12019-03-12T23:58:05+00:00Stanford University Pressaf84c3e11fe030c51c61bbd190fa82a3a1a1282415plainpublished2019-10-15T00:06:50+00:00Production Editor7a3dce28be212b1ba5b4a7a50f3d6a8d76b58c74In February 1945, Langston Hughes dedicated his “Here To Yonder” column in the Chicago Defender to Negro History Week. After praising the efforts of Carter G. Woodson, Hughes wrote, “From Crispus Attucks who died on Boston Common for American freedom way back in Colonial days to the last young Negro American aviator to fall on the European battle fronts in this year of our war, 1945, the record of the Negro in democratic struggle has been a most worthy one.” In a poem from the same year, “Will V-Day Be Me-Day Too?”, Hughes called attention to the chasm between the bravery of African Americans in the military and the treatment black troops, veterans, and civilians encountered in America:
So this is what I want to know: When we see Victory’s glow, Will you still let old Jim Crow Hold me back? When all those foreign folks who’ve waited— Italians, Chinese, Danes—are liberated. Will I still be ill-fated Because I’m black?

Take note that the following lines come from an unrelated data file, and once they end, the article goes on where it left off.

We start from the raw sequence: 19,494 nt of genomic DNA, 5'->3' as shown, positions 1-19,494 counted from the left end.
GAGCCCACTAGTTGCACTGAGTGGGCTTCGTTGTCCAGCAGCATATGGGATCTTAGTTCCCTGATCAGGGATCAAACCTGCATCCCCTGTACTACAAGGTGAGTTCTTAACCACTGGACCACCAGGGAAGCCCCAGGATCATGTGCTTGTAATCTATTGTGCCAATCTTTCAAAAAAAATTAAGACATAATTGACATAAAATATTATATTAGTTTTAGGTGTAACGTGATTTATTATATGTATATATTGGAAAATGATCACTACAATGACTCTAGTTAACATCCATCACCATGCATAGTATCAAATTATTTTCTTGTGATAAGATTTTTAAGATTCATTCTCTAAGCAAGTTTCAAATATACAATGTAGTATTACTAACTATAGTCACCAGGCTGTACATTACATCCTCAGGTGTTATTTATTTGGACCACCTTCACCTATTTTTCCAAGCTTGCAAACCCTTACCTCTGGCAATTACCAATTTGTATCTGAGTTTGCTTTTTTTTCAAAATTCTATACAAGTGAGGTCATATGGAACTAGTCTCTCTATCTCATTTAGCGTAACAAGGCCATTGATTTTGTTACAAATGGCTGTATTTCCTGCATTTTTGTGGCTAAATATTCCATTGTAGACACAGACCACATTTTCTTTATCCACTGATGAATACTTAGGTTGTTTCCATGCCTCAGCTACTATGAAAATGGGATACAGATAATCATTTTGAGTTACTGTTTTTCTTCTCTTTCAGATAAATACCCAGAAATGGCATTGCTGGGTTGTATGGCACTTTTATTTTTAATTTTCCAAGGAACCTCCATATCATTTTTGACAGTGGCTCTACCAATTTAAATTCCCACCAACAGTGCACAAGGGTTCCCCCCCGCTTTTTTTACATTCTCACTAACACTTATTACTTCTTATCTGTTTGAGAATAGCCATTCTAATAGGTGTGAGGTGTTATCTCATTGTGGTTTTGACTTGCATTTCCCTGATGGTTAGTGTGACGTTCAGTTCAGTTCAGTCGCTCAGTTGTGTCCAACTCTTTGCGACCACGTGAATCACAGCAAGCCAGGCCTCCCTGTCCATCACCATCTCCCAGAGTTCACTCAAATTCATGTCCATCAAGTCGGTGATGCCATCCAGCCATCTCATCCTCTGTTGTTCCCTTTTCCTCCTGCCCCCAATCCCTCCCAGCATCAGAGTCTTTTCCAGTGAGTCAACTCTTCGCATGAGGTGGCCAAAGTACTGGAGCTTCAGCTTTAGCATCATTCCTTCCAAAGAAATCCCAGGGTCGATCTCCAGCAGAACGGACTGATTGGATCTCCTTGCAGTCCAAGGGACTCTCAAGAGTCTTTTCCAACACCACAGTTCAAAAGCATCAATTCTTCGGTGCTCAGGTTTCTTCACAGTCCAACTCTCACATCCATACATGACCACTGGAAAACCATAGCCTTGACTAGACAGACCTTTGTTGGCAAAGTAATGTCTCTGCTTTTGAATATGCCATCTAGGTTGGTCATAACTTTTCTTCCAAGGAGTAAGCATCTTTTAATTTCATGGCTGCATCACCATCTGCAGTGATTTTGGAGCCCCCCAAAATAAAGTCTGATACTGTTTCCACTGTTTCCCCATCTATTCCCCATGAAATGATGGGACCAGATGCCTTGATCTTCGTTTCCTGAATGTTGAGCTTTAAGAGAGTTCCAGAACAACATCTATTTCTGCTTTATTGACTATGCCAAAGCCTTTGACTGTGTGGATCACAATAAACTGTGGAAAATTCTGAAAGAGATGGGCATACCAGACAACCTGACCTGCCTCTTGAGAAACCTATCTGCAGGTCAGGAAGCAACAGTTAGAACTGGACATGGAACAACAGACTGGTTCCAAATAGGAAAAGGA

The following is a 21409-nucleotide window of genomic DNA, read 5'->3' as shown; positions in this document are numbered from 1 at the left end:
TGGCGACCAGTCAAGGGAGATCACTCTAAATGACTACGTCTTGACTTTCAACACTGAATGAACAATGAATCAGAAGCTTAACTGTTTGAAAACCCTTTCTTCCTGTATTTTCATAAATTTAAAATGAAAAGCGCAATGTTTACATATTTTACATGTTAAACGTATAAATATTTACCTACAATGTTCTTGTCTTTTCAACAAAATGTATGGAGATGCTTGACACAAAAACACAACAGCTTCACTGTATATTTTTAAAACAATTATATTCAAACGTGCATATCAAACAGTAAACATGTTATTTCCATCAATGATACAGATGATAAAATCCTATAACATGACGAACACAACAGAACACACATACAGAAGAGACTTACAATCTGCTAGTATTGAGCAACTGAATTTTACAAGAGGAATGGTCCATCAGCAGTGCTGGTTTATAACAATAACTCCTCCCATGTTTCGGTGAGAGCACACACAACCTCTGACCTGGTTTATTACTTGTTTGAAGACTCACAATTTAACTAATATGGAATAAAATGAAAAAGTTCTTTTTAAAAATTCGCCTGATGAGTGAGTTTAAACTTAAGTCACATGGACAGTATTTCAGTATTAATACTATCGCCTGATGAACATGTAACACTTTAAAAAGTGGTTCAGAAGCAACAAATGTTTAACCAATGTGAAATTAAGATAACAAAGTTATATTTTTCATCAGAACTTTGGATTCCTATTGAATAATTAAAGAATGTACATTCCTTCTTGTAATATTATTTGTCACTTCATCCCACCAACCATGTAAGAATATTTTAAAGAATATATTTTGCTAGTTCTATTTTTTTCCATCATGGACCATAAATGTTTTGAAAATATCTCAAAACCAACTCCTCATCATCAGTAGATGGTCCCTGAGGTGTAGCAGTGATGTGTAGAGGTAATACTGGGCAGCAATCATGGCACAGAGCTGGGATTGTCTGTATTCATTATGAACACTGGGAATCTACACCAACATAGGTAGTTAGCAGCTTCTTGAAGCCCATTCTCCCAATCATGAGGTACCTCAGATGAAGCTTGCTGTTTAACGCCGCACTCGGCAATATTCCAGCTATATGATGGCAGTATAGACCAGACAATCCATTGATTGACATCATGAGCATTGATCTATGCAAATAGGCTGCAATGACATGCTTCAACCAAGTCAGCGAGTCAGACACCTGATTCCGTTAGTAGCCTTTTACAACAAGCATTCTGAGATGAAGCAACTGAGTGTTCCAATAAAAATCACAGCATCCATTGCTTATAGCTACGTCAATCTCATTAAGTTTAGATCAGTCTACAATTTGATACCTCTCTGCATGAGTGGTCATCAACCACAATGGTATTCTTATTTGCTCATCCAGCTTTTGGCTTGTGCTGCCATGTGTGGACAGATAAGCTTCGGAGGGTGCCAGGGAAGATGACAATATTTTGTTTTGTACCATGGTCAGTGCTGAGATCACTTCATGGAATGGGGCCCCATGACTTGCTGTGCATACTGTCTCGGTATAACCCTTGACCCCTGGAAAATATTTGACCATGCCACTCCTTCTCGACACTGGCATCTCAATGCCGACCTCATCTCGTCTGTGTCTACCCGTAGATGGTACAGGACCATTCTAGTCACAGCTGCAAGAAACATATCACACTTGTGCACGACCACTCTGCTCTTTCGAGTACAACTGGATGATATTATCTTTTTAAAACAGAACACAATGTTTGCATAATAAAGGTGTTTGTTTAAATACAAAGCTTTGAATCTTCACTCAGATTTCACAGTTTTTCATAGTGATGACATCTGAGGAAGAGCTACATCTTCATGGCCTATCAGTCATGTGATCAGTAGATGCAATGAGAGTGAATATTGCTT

These twin sentiments—pride in military accomplishments and frustration that this service did not secure equality—coursed through the pages of the black press. Stories of heroism, such as those of naval aviator Jesse L. Brown and WWI switchboard operator Rufus B. Atwood, were countered by accounts of the poor treatment black veterans received at home, like Air Force veteran Harvey Clark, Jr., whose family’s apartment was destroyed by a mob of 6,000 white people in Cicero, Illinois, in 1951. The black press also lauded the important role black women played in the military, especially the WWII service of WACs (Women’s Army Corps) and WAVES (Women Accepted for Volunteer Emergency Service).